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When I reviewed the graphic novel, my final verdict was Platinum. Then as I’ve mentioned already, me and the girlfriend went to the cinema to watch the animated movie. I don’t know exactly if there’s any differences on the DVD/Blu-Ray version. My guess is that the cinema version had some extras that could be part of some bonus perhaps. So here I’ll review everything that was shown on the cinema. So let’s see if the animated version of this graphic novel deserves Platinum as well – or not.
The movie version I’ve watched starts with an interview with Mark Hamill. He says a few words about Star Wars and then explains how he became the voice of the Joker. He tells us about his first reaction about the role, how he prepared himself, and how he proceeded to give the proper voice, and vibe to this iconic character. The most difficult was, of course, getting the right laugh. But we learn how much Mark Hamill is a fan of this character, and for everyone who has never heard him as the Joker, we can only trust him and be confident that his work will be amazing.
After this exclusive interview, the film begins. And every fan of the graphic novel will start wondering. Because the movie doesn’t start like the graphic novel. Actually, it opens with Barbara Gordon’s voice (Batgirl) explaining us a bit of the story of Batman, her ownself, etc. She does mention that “it won’t start the way we’ve expected” – nice pun.
Warning: Major spoilers ahead.
In this new beginning, Batgirl fights alongside Batman in a case that becomes too personal. A tension grows between Batgirl and Batman. When she’s without her mask, she talks to her best friend about the “relationship” she has with her teacher of Yoga (cool analogy) and how frustrated she feels. At the same time, the case she’s working on makes her angrier and reckless. The villain she’s after lures her into trap after trap as he supposedly falls in love with Batgirl. She wants to catch him desperately and make Batman proud. She becomes too involved and Batman tells her to stay away, but the tension between the two only increases. Until…surprise surprise, she and Batman have sex! Now, this is something that bothered many fans. First of all, the way they end up on the roof makes sense after the whole tension between the two. It feels weird, yes. But it does make sense. Then they resolve the case, they catch the bad guy, and Batgirl decides to step away from Batman and night activity. The ending scene of this introduction involves Batman in a crime scene that looks just like one of the Joker’s.
And there it starts, the first scene of the graphic novel when Batman arrives at the Asylum. And right there, you start to understand. They couldn’t have completely replicated the graphic novel on the screen. For those who’ve never read it, but also for the sake of consistency, they had to add a beginning that would not only lead to the actual main story of the graphic novel, but that would also emphasize some bits of it. Now, I try to imagine the drawings of the graphic novel on the screen, and I’m not sure it’s doable without CGI. Instead, this style of animation needs more depth to give as much realism as the graphic novel. That’s where the sound, the music, the voice but also the connection from the first part help.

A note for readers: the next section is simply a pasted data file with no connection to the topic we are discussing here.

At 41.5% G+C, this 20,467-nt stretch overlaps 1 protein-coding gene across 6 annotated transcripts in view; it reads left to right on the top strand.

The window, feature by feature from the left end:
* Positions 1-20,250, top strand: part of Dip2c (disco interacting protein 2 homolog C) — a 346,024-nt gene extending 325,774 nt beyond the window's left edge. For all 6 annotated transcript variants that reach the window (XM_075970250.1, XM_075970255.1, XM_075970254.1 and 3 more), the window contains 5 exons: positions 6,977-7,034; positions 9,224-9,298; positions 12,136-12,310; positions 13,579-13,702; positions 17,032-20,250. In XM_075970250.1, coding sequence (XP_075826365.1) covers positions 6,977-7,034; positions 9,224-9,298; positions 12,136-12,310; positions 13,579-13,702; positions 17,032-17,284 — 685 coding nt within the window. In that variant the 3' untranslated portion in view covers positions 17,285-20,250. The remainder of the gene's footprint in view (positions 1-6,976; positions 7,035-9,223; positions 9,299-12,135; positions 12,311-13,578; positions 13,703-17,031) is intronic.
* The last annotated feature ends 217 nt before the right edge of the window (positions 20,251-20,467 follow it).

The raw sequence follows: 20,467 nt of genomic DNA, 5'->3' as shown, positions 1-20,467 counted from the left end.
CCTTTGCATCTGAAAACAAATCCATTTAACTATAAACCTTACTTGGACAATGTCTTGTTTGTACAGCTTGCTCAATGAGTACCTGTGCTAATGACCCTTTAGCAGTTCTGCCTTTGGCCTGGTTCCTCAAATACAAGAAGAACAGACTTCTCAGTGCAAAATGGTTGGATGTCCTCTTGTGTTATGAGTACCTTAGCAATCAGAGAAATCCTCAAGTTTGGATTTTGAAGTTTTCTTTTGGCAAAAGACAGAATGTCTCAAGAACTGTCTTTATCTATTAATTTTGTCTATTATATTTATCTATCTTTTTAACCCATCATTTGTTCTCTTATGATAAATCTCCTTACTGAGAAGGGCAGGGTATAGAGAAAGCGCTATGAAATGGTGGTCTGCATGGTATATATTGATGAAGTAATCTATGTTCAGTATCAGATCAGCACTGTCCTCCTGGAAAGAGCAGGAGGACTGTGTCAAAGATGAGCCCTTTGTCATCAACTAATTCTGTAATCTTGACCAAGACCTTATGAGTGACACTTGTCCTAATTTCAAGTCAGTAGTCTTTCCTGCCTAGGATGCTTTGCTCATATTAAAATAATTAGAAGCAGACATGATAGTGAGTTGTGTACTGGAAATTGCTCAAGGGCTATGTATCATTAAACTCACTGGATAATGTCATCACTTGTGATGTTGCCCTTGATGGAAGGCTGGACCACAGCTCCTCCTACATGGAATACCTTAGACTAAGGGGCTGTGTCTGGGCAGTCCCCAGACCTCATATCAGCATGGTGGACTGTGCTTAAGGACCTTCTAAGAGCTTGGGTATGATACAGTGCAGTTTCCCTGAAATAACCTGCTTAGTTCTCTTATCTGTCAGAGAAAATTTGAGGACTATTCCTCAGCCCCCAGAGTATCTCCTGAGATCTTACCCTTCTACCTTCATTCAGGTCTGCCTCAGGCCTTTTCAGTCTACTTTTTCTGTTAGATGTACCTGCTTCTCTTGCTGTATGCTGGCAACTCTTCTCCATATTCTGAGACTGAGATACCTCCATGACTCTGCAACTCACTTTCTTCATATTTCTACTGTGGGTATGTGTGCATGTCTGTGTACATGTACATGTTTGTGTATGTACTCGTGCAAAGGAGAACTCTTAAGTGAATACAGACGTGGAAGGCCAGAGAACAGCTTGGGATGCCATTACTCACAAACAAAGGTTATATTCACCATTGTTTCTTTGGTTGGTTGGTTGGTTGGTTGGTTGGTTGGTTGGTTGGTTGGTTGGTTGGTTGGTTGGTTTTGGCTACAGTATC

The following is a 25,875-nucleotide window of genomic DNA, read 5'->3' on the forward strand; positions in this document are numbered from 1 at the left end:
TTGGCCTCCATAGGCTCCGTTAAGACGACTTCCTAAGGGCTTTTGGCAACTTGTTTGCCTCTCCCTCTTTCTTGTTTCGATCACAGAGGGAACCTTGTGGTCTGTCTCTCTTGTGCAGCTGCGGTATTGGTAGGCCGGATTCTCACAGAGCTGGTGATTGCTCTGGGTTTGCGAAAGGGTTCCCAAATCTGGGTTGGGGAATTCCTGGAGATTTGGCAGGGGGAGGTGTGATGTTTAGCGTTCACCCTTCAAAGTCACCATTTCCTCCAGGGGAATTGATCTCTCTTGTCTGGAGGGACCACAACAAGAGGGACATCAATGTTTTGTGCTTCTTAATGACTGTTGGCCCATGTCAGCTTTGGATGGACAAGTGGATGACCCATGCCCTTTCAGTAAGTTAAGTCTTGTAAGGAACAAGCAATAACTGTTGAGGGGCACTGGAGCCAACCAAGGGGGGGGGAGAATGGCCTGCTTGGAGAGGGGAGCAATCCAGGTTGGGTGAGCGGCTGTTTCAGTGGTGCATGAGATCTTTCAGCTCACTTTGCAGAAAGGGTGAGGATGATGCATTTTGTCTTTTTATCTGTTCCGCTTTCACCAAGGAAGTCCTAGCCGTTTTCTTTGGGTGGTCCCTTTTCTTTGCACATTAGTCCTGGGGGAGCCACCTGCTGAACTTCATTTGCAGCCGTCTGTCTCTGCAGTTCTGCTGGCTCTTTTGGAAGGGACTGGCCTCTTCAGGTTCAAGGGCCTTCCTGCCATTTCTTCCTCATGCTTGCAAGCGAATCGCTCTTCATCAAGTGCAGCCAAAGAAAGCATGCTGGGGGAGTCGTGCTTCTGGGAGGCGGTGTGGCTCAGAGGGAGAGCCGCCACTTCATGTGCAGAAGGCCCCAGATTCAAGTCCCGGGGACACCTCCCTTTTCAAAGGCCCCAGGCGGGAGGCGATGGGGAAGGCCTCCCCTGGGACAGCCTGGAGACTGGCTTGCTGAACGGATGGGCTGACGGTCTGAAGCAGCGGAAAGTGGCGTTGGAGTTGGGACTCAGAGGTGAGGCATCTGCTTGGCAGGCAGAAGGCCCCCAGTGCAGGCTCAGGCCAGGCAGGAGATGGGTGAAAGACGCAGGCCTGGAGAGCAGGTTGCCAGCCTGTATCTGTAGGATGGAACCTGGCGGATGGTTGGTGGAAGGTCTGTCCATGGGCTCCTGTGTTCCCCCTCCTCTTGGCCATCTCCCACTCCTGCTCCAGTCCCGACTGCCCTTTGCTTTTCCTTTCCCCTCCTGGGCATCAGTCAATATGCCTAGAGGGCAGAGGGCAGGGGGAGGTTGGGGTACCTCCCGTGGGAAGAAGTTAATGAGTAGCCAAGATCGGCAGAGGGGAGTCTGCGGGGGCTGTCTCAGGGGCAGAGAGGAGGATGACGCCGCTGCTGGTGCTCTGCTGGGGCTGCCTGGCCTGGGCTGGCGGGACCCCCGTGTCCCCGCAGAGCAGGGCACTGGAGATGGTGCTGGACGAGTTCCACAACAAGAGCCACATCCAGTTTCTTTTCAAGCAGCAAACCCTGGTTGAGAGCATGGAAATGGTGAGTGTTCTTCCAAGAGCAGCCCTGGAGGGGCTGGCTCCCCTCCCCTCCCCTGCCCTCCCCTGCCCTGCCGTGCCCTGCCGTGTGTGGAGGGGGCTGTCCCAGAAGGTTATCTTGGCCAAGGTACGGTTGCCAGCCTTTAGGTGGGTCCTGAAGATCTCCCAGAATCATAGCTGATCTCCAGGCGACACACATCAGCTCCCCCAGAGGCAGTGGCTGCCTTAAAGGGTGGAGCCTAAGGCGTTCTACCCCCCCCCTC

It’s difficult to give life to something that has been created on the paper, and even more to create something that would match the idea in everyone’s heads. When we read, we develop our own idea of the sounds, the voices and music in our head. We create our own atmosphere from what is given to us. In the movie, this atmosphere is forced and it’s chosen by someone other than us. Honestly ? Everything in the movie was close to how I imagined when I’ve read the novel for the first time. The sound of the steps, the rain, it’s perfect. The music fits just right and is impeccable. The voices are brilliant. The laugh of Mark Hamill is as creepy as required, and it suits this Joker.
In the end of the movie, we have another little extra after the credits. We learn how the music was made, and why they’ve made these choices for the soundtrack. They really wanted something creepy but also related to the childhood. Something really weird and disturbing. That’s what they did with the song that the Joker sings when James Gordon is in the ghost train. They say it was the most difficult part since it doesn’t even feel like a song when you read it. To be honest, once again, it matched the style in my head, so it was perfect.
Overall, the movie was awesome, and longer than I expected. It was a real pleasure to have an introduction by Mark Hamill and this extra in the end about the soundtrack. I always watch every single bonus included in any Blu-Rays, and to have this type of material on the big screen was a first time experience. I personally enjoyed the first part with Batgirl. It was maybe a bit too long and the villain was not enough charismatic, the case not that interesting. But I think the goal here was to build the relationship between Batman and Batgirl. She’s frustrated and wants to make Batman proud. At the same time, he’s overprotective and almost even possessive of her. I liked what they did with their love scene. The connection to the second part – the actual graphic novel plot – is smooth and we get easily into the story. The moment Batgirl is shot becomes more emotional thanks to the first part. This creepily disturbing graphic novel on the big screen is a whole new experience, and the final result was a fine complement to the reading part.
I loved it, and for me, nothing changed. They couldn’t do it better.
To me, this is Platinum.